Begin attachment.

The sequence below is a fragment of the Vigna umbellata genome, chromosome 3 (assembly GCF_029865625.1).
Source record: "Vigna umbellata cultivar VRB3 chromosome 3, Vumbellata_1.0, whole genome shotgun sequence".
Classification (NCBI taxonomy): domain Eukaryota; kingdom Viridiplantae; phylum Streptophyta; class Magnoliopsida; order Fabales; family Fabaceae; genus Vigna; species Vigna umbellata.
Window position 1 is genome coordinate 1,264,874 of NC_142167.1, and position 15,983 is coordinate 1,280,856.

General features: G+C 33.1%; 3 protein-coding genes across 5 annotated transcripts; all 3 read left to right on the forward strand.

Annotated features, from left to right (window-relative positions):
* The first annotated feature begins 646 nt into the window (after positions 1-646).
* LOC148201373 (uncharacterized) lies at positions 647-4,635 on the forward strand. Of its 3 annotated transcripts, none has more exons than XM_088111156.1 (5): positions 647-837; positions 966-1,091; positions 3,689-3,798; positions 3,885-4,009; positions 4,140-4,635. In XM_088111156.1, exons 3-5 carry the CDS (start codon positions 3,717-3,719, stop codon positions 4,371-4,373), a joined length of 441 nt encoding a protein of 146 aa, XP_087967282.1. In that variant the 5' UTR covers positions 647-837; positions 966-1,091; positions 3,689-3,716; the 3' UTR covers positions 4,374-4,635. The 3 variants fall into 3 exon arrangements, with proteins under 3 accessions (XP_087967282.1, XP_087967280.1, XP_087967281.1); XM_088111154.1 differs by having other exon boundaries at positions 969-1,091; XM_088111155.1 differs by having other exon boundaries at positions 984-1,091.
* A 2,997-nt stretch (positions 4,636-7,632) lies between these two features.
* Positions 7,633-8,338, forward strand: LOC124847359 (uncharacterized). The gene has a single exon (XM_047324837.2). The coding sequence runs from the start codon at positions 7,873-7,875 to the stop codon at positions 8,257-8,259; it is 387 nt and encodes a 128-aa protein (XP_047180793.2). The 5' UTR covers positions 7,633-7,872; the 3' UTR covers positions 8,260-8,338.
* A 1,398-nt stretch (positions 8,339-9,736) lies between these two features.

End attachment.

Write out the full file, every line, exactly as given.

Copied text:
The sequence below is a fragment of the Vigna umbellata genome, chromosome 3 (assembly GCF_029865625.1).
Source record: "Vigna umbellata cultivar VRB3 chromosome 3, Vumbellata_1.0, whole genome shotgun sequence".
Classification (NCBI taxonomy): domain Eukaryota; kingdom Viridiplantae; phylum Streptophyta; class Magnoliopsida; order Fabales; family Fabaceae; genus Vigna; species Vigna umbellata.
Window position 1 is genome coordinate 1,264,874 of NC_142167.1, and position 15,983 is coordinate 1,280,856.

General features: G+C 33.1%; 3 protein-coding genes across 5 annotated transcripts; all 3 read left to right on the forward strand.

Annotated features, from left to right (window-relative positions):
* The first annotated feature begins 646 nt into the window (after positions 1-646).
* LOC148201373 (uncharacterized) lies at positions 647-4,635 on the forward strand. Of its 3 annotated transcripts, none has more exons than XM_088111156.1 (5): positions 647-837; positions 966-1,091; positions 3,689-3,798; positions 3,885-4,009; positions 4,140-4,635. In XM_088111156.1, exons 3-5 carry the CDS (start codon positions 3,717-3,719, stop codon positions 4,371-4,373), a joined length of 441 nt encoding a protein of 146 aa, XP_087967282.1. In that variant the 5' UTR covers positions 647-837; positions 966-1,091; positions 3,689-3,716; the 3' UTR covers positions 4,374-4,635. The 3 variants fall into 3 exon arrangements, with proteins under 3 accessions (XP_087967282.1, XP_087967280.1, XP_087967281.1); XM_088111154.1 differs by having other exon boundaries at positions 969-1,091; XM_088111155.1 differs by having other exon boundaries at positions 984-1,091.
* A 2,997-nt stretch (positions 4,636-7,632) lies between these two features.
* Positions 7,633-8,338, forward strand: LOC124847359 (uncharacterized). The gene has a single exon (XM_047324837.2). The coding sequence runs from the start codon at positions 7,873-7,875 to the stop codon at positions 8,257-8,259; it is 387 nt and encodes a 128-aa protein (XP_047180793.2). The 5' UTR covers positions 7,633-7,872; the 3' UTR covers positions 8,260-8,338.
* A 1,398-nt stretch (positions 8,339-9,736) lies between these two features.